But unabashedly exploring your inner ecstasies is just part of the fun.  Once you’re in your 30s, you don’t need to worry about being cool. It’s simply not something that matters anymore.  That is why, when it’s cold and I don’t want to wear shoes, I have no shame in wearing my sandals with socks, even though numerous people claim this is a fashion faux pas.  It’s not like wearing socks with sandals is going to prevent me from getting laid.  My glaring personality faults, on the other hand…

7. Being able to be nostalgic for the 80s and even the 90s.  This is kind of the flip-side of #3.  About a month ago, I had a week in whicyh two completely unrelated people in my life used the phrase “Zack Morris phone.”  Also, can I get a hell yeah for Calvin and Hobbes?  And the Far Side?  And the Pharcyde?  I can still rap pretty much their entire first album, and I know some of you can too.  The other night I saw the new Batman movie with a couple of friends who are also in their 30s, and we were reminiscing about Michelle Pfeifer, and how at the time, her Catwoman was as sexy as sexy could be.  Although, I gotta say, Anne Hathaway’s ass in the newest Batman is something else.  Do you think she could tolerate me for more than an hour or so?

8. Realizing that you’re not going to write the Great American Novel by the time you’re 30—because you’re past 30 and you still haven’t written it—and being okay with it.  When you’re in your 20s, you worry that you need to have accomplished all sorts of shit by the time you’re 30.  You need to have gotten married, bought a house, had a kid, made your first million, become a household name, saved the world.  Then you turn 30, you realize you haven’t done any of that, and you know what—well, I think this scene from the classic summer camp hit Meatballs says it all:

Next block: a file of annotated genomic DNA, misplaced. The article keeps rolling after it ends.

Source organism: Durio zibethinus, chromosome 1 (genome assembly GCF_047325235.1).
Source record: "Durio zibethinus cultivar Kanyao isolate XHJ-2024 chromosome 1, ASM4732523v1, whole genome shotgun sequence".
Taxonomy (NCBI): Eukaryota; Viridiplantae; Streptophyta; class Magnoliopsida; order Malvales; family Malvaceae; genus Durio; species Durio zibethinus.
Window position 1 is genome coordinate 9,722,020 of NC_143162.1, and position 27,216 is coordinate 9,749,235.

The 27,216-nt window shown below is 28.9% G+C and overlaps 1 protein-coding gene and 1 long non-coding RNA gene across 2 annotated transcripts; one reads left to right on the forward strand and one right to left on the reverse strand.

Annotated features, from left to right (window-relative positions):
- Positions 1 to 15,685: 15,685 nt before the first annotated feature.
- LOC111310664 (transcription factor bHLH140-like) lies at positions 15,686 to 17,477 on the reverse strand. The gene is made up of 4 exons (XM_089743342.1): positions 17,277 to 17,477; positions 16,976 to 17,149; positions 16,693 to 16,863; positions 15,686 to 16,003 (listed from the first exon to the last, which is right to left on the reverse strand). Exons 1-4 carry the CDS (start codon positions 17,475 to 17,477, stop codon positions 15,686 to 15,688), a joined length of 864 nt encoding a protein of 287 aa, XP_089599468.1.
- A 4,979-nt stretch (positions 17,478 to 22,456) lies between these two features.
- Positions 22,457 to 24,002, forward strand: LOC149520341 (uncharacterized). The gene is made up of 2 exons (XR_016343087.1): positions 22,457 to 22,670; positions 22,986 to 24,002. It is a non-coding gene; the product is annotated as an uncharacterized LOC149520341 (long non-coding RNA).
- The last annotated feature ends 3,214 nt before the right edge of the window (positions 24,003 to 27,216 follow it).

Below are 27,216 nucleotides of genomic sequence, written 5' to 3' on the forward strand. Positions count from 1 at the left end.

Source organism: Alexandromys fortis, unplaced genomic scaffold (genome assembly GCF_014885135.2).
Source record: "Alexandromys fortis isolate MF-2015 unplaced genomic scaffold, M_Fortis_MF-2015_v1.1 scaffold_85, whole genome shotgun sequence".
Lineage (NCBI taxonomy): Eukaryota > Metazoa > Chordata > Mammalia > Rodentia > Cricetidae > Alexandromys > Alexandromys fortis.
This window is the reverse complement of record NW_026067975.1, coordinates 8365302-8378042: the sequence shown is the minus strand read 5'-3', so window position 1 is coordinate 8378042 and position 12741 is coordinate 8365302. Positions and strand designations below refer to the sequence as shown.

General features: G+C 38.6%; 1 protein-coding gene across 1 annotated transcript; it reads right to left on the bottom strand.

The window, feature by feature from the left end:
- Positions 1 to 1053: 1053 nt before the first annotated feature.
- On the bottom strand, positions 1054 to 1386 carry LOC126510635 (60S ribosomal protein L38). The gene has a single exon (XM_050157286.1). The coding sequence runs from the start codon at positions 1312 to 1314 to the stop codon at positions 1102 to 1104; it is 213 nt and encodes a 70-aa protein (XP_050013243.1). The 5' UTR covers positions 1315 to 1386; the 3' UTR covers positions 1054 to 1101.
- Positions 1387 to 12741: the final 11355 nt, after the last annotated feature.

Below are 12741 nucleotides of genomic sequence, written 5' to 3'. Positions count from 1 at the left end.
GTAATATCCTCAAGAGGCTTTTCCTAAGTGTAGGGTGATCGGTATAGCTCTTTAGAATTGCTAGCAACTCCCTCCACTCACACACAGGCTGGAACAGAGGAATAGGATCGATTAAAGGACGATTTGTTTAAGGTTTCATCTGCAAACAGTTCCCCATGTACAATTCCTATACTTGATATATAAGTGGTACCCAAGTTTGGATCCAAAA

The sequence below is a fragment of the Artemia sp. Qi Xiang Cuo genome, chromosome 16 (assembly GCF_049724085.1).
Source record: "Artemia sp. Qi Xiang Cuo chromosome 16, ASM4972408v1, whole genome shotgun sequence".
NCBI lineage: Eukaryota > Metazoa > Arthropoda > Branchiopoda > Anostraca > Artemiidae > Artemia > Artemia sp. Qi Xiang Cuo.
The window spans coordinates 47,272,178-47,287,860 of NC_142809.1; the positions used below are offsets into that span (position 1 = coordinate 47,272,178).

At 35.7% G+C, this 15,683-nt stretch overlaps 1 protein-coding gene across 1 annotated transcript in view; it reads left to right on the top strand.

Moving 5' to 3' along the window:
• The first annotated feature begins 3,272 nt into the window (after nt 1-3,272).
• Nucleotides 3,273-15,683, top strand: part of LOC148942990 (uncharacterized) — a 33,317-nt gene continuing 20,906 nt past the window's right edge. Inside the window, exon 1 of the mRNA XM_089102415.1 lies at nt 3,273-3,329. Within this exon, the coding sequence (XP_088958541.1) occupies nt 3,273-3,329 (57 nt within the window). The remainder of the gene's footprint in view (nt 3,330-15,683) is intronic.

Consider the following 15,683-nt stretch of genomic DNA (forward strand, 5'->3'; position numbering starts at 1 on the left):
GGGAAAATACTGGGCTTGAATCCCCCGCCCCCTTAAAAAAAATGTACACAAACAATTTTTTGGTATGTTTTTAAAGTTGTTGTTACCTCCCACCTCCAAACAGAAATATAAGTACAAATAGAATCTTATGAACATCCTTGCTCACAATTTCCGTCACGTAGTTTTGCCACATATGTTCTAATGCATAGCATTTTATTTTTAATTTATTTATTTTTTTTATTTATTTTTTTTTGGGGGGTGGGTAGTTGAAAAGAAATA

OMG that scene totes makes me LOL and PMP.

Alright kiddies, I think this post is long enough.  If you’ve graced the planet with your presence for over 3 decades, get down with yo’ bad 30-something year old self.  And don’t forget—you are fucking hot.  If you’re not there yet, don’t worry, some day you will be, and then you will understand the true meaning of the phrase “totally tits”, as used when describing the awesomeness of your 30-something year old existence.

As always, thanks for reading.  I should let you guys know now that I’m taking a hiatus from this blog for a month or two to focus on some other creative endeavors, but if you need a pep talk on getting older, you can always reach me at sfloveaffair@gmail.com (or my normal gmail address or through facebook or on my cell phone).

Word to ya mother.